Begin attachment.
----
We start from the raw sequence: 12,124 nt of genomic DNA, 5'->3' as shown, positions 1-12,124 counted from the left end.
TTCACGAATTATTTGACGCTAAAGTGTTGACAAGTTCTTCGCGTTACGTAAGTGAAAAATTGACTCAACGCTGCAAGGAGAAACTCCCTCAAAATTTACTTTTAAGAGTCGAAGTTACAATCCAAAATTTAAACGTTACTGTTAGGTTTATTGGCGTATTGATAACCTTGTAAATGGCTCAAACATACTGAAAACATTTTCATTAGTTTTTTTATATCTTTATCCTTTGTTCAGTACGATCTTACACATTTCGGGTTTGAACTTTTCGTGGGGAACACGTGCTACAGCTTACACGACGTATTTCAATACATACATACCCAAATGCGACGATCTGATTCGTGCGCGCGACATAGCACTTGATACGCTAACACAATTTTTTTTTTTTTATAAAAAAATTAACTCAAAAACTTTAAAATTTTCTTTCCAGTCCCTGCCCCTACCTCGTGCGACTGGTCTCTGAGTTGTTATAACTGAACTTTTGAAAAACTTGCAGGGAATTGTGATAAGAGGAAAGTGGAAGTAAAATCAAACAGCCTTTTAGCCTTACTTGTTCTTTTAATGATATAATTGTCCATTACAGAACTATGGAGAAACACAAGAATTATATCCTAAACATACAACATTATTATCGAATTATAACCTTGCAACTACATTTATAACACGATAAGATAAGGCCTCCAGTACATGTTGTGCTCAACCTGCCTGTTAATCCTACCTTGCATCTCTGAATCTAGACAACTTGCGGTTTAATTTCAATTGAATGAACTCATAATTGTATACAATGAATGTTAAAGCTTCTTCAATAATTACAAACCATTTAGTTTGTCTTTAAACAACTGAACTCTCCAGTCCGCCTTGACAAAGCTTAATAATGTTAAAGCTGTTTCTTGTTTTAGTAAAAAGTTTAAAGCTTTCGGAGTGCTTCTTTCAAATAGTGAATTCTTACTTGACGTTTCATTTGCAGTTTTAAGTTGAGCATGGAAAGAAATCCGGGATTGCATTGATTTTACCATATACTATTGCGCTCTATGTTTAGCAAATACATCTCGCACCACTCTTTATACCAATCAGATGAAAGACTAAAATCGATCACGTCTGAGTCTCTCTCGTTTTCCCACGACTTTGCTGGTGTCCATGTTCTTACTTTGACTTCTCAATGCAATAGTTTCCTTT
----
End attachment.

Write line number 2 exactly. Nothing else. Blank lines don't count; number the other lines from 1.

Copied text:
TTCACGAATTATTTGACGCTAAAGTGTTGACAAGTTCTTCGCGTTACGTAAGTGAAAAATTGACTCAACGCTGCAAGGAGAAACTCCCTCAAAATTTACTTTTAAGAGTCGAAGTTACAATCCAAAATTTAAACGTTACTGTTAGGTTTATTGGCGTATTGATAACCTTGTAAATGGCTCAAACATACTGAAAACATTTTCATTAGTTTTTTTATATCTTTATCCTTTGTTCAGTACGATCTTACACATTTCGGGTTTGAACTTTTCGTGGGGAACACGTGCTACAGCTTACACGACGTATTTCAATACATACATACCCAAATGCGACGATCTGATTCGTGCGCGCGACATAGCACTTGATACGCTAACACAATTTTTTTTTTTTTATAAAAAAATTAACTCAAAAACTTTAAAATTTTCTTTCCAGTCCCTGCCCCTACCTCGTGCGACTGGTCTCTGAGTTGTTATAACTGAACTTTTGAAAAACTTGCAGGGAATTGTGATAAGAGGAAAGTGGAAGTAAAATCAAACAGCCTTTTAGCCTTACTTGTTCTTTTAATGATATAATTGTCCATTACAGAACTATGGAGAAACACAAGAATTATATCCTAAACATACAACATTATTATCGAATTATAACCTTGCAACTACATTTATAACACGATAAGATAAGGCCTCCAGTACATGTTGTGCTCAACCTGCCTGTTAATCCTACCTTGCATCTCTGAATCTAGACAACTTGCGGTTTAATTTCAATTGAATGAACTCATAATTGTATACAATGAATGTTAAAGCTTCTTCAATAATTACAAACCATTTAGTTTGTCTTTAAACAACTGAACTCTCCAGTCCGCCTTGACAAAGCTTAATAATGTTAAAGCTGTTTCTTGTTTTAGTAAAAAGTTTAAAGCTTTCGGAGTGCTTCTTTCAAATAGTGAATTCTTACTTGACGTTTCATTTGCAGTTTTAAGTTGAGCATGGAAAGAAATCCGGGATTGCATTGATTTTACCATATACTATTGCGCTCTATGTTTAGCAAATACATCTCGCACCACTCTTTATACCAATCAGATGAAAGACTAAAATCGATCACGTCTGAGTCTCTCTCGTTTTCCCACGACTTTGCTGGTGTCCATGTTCTTACTTTGACTTCTCAATGCAATAGTTTCCTTT